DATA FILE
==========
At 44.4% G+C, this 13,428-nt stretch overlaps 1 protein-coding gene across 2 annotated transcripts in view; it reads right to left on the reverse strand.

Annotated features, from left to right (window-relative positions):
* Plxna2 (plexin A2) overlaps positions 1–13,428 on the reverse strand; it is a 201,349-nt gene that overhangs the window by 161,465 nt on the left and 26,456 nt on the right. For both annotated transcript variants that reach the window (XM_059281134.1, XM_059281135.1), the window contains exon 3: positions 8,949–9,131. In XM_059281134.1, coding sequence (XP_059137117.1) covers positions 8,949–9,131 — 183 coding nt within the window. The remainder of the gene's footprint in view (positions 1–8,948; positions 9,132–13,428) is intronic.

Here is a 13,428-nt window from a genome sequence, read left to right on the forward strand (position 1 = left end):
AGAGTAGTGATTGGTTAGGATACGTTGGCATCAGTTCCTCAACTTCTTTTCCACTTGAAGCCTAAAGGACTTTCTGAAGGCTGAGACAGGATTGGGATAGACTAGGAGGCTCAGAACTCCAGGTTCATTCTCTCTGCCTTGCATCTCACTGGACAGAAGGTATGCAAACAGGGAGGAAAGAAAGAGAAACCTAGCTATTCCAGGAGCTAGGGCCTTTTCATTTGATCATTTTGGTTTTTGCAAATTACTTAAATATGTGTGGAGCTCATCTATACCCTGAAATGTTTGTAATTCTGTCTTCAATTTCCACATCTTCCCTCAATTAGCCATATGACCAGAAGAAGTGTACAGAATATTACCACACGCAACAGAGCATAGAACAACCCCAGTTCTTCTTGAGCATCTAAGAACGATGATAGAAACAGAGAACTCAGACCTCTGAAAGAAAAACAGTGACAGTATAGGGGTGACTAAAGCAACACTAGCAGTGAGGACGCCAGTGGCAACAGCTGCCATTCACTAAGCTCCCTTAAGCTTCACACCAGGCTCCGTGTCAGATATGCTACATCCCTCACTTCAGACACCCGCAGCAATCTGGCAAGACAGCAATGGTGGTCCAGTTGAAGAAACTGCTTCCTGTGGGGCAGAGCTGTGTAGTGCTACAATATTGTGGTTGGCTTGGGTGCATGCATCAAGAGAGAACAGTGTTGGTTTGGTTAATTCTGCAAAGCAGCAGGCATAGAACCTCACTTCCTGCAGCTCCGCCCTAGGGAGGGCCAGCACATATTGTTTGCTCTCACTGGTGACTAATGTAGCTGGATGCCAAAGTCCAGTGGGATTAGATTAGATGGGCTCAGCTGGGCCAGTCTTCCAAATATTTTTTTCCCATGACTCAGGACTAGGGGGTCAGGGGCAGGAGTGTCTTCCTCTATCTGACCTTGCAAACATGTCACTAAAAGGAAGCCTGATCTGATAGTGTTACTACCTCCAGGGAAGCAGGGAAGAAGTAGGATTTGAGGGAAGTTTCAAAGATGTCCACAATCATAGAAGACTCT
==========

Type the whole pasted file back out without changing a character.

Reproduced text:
At 44.4% G+C, this 13,428-nt stretch overlaps 1 protein-coding gene across 2 annotated transcripts in view; it reads right to left on the reverse strand.

Annotated features, from left to right (window-relative positions):
* Plxna2 (plexin A2) overlaps positions 1–13,428 on the reverse strand; it is a 201,349-nt gene that overhangs the window by 161,465 nt on the left and 26,456 nt on the right. For both annotated transcript variants that reach the window (XM_059281134.1, XM_059281135.1), the window contains exon 3: positions 8,949–9,131. In XM_059281134.1, coding sequence (XP_059137117.1) covers positions 8,949–9,131 — 183 coding nt within the window. The remainder of the gene's footprint in view (positions 1–8,948; positions 9,132–13,428) is intronic.

Here is a 13,428-nt window from a genome sequence, read left to right on the forward strand (position 1 = left end):
AGAGTAGTGATTGGTTAGGATACGTTGGCATCAGTTCCTCAACTTCTTTTCCACTTGAAGCCTAAAGGACTTTCTGAAGGCTGAGACAGGATTGGGATAGACTAGGAGGCTCAGAACTCCAGGTTCATTCTCTCTGCCTTGCATCTCACTGGACAGAAGGTATGCAAACAGGGAGGAAAGAAAGAGAAACCTAGCTATTCCAGGAGCTAGGGCCTTTTCATTTGATCATTTTGGTTTTTGCAAATTACTTAAATATGTGTGGAGCTCATCTATACCCTGAAATGTTTGTAATTCTGTCTTCAATTTCCACATCTTCCCTCAATTAGCCATATGACCAGAAGAAGTGTACAGAATATTACCACACGCAACAGAGCATAGAACAACCCCAGTTCTTCTTGAGCATCTAAGAACGATGATAGAAACAGAGAACTCAGACCTCTGAAAGAAAAACAGTGACAGTATAGGGGTGACTAAAGCAACACTAGCAGTGAGGACGCCAGTGGCAACAGCTGCCATTCACTAAGCTCCCTTAAGCTTCACACCAGGCTCCGTGTCAGATATGCTACATCCCTCACTTCAGACACCCGCAGCAATCTGGCAAGACAGCAATGGTGGTCCAGTTGAAGAAACTGCTTCCTGTGGGGCAGAGCTGTGTAGTGCTACAATATTGTGGTTGGCTTGGGTGCATGCATCAAGAGAGAACAGTGTTGGTTTGGTTAATTCTGCAAAGCAGCAGGCATAGAACCTCACTTCCTGCAGCTCCGCCCTAGGGAGGGCCAGCACATATTGTTTGCTCTCACTGGTGACTAATGTAGCTGGATGCCAAAGTCCAGTGGGATTAGATTAGATGGGCTCAGCTGGGCCAGTCTTCCAAATATTTTTTTCCCATGACTCAGGACTAGGGGGTCAGGGGCAGGAGTGTCTTCCTCTATCTGACCTTGCAAACATGTCACTAAAAGGAAGCCTGATCTGATAGTGTTACTACCTCCAGGGAAGCAGGGAAGAAGTAGGATTTGAGGGAAGTTTCAAAGATGTCCACAATCATAGAAGACTCT